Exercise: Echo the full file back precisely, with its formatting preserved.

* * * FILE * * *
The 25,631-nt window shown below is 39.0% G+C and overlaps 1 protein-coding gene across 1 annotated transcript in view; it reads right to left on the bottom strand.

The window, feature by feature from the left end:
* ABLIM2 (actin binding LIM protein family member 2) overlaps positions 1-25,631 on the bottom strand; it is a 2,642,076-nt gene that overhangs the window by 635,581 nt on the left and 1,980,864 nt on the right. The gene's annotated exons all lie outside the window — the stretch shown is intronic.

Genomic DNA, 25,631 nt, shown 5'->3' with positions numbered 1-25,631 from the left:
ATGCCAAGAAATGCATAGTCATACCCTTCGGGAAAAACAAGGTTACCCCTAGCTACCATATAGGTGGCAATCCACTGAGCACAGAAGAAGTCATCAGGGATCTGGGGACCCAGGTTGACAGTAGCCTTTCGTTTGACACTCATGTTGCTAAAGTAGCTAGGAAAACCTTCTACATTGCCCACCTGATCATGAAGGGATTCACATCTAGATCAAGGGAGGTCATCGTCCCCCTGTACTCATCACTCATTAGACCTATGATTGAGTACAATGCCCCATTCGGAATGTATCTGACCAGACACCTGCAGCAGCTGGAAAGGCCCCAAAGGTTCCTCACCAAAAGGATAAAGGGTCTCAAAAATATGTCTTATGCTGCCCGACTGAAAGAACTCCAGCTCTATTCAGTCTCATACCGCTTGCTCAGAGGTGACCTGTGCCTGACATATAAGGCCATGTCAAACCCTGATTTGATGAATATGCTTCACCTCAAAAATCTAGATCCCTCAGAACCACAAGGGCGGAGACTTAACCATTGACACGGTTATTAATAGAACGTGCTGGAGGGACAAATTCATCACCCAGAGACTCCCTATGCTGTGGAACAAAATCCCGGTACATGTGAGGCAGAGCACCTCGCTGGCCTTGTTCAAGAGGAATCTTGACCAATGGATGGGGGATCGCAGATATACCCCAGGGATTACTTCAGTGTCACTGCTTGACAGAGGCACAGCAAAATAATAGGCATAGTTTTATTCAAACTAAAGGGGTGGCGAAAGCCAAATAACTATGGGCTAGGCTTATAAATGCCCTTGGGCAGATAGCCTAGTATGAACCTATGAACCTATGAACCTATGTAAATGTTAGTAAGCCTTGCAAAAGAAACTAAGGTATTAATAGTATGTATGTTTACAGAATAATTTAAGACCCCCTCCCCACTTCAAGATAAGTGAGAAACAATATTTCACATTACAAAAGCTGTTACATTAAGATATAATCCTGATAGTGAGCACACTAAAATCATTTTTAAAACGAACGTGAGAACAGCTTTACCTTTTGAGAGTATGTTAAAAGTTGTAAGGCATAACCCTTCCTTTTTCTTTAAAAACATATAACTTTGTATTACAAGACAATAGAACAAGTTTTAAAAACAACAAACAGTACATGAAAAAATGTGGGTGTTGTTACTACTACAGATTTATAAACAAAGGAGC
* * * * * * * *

The 25,631-nt window shown below is 39.0% G+C and overlaps 1 protein-coding gene across 1 annotated transcript in view; it reads right to left on the bottom strand.

The window, feature by feature from the left end:
* ABLIM2 (actin binding LIM protein family member 2) overlaps positions 1-25,631 on the bottom strand; it is a 2,642,076-nt gene that overhangs the window by 635,581 nt on the left and 1,980,864 nt on the right. The gene's annotated exons all lie outside the window — the stretch shown is intronic.

Genomic DNA, 25,631 nt, shown 5'->3' with positions numbered 1-25,631 from the left:
ATGCCAAGAAATGCATAGTCATACCCTTCGGGAAAAACAAGGTTACCCCTAGCTACCATATAGGTGGCAATCCACTGAGCACAGAAGAAGTCATCAGGGATCTGGGGACCCAGGTTGACAGTAGCCTTTCGTTTGACACTCATGTTGCTAAAGTAGCTAGGAAAACCTTCTACATTGCCCACCTGATCATGAAGGGATTCACATCTAGATCAAGGGAGGTCATCGTCCCCCTGTACTCATCACTCATTAGACCTATGATTGAGTACAATGCCCCATTCGGAATGTATCTGACCAGACACCTGCAGCAGCTGGAAAGGCCCCAAAGGTTCCTCACCAAAAGGATAAAGGGTCTCAAAAATATGTCTTATGCTGCCCGACTGAAAGAACTCCAGCTCTATTCAGTCTCATACCGCTTGCTCAGAGGTGACCTGTGCCTGACATATAAGGCCATGTCAAACCCTGATTTGATGAATATGCTTCACCTCAAAAATCTAGATCCCTCAGAACCACAAGGGCGGAGACTTAACCATTGACACGGTTATTAATAGAACGTGCTGGAGGGACAAATTCATCACCCAGAGACTCCCTATGCTGTGGAACAAAATCCCGGTACATGTGAGGCAGAGCACCTCGCTGGCCTTGTTCAAGAGGAATCTTGACCAATGGATGGGGGATCGCAGATATACCCCAGGGATTACTTCAGTGTCACTGCTTGACAGAGGCACAGCAAAATAATAGGCATAGTTTTATTCAAACTAAAGGGGTGGCGAAAGCCAAATAACTATGGGCTAGGCTTATAAATGCCCTTGGGCAGATAGCCTAGTATGAACCTATGAACCTATGAACCTATGTAAATGTTAGTAAGCCTTGCAAAAGAAACTAAGGTATTAATAGTATGTATGTTTACAGAATAATTTAAGACCCCCTCCCCACTTCAAGATAAGTGAGAAACAATATTTCACATTACAAAAGCTGTTACATTAAGATATAATCCTGATAGTGAGCACACTAAAATCATTTTTAAAACGAACGTGAGAACAGCTTTACCTTTTGAGAGTATGTTAAAAGTTGTAAGGCATAACCCTTCCTTTTTCTTTAAAAACATATAACTTTGTATTACAAGACAATAGAACAAGTTTTAAAAACAACAAACAGTACATGAAAAAATGTGGGTGTTGTTACTACTACAGATTTATAAACAAAGGAGC